Nausicaä of the Valley of Wind 1 by Hayao Miyazaki: A

From the back cover:
Humanity, in its hubris, has precipitated a devastating ecological disaster. Flourishing industrial civilizations have been swallowed up and Earth is covered with the Sea of Corruption, an enormous forest of fungi that releases a miasma of poisonous spores into the air.

Nausicaä, a gentle young princess, has an empathic bond with the giant mutated insects that evolved in the wake of the destruction of the ecosystem. Traveling by cumbersome flying ship, on the backs of giant flightless birds, and perched atop her beloved glider, Nausicaä and her allies must negotiate peace between kingdoms battling over the last of the world’s precious natural resources…

Here’s another manga classic I am reading for the first time. I’ve never even seen the movie, so I’m coming into the Nausicaä experience completely unspoiled, which is nice.

This is another one of those post-apocalyptic sci-fi stories with a complicated plot. Essentially, Nausicaä’s father is the Chieftain of their people. His only surviving child, she is set to take over after his death, even though nobody has ever heard of a female Chieftain before. Her people all adore her, though, because not only is she courageous and kind, she is also extremely badass. Her ability to sense the wind makes her a phenomenal pilot, she’s quick on her feet, and also good with weapons. I like her a lot.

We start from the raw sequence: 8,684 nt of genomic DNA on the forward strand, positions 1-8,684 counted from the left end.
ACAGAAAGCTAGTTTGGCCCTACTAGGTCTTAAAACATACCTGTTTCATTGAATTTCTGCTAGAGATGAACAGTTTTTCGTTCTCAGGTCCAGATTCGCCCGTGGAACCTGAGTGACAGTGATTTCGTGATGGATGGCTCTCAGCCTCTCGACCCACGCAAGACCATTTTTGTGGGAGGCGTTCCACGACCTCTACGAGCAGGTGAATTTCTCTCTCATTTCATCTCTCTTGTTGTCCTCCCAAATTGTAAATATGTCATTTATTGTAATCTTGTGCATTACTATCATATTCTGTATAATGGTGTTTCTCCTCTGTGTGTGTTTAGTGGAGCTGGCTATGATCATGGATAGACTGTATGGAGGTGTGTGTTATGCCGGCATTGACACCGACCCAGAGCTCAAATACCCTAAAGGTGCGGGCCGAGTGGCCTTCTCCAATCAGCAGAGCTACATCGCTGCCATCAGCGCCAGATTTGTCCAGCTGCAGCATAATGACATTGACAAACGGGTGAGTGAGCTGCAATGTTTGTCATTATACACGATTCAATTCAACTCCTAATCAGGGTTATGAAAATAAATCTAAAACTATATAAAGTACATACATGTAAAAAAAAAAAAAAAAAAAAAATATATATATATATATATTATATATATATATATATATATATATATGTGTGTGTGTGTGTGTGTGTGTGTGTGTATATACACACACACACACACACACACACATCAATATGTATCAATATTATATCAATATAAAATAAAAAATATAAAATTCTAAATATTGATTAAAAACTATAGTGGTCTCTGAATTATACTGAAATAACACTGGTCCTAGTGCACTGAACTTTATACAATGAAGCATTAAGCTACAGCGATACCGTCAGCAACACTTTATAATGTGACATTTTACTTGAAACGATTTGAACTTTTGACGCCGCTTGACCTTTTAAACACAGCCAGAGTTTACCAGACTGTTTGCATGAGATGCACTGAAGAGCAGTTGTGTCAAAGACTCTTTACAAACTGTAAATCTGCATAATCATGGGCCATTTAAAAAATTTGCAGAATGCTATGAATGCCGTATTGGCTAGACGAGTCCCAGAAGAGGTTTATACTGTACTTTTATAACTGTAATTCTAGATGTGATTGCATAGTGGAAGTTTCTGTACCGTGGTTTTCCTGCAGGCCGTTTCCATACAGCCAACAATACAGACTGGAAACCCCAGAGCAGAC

I like the art, too—it’s delicate and detailed, favoring smaller panels over larger ones. Sometimes this results in pretty dense pages, and it’s usually important to pay attention to background things, so it’s a slower read than most manga. Some of the characters look alike—the “old men of the castle” who attend Nausicaä are pretty indistinguishable from one another—but others really stand out from the crowd, like the ambitious Kurotowa, advisor to the Emperor’s daughter.

The story moves along at a brisk pace and is easy to follow, even with frequent changes of venue and shifting political alliances. It kind of reminds me of Basara, what with the gutsy heroine gathering contacts and allies in various places. There’s a definite environmental message, but it’s not preachy. I’m really enjoying it so far and will be reading the rest of the series in the coming days.

A note on editions: The edition I am reading is the Perfect Collection, which condenses the series’ original seven volumes into four. Later, Viz reprinted the series in a seven-volume Editor’s Choice edition with unflipped art and the original sepia-toned ink. The library didn’t have the newer version, alas.

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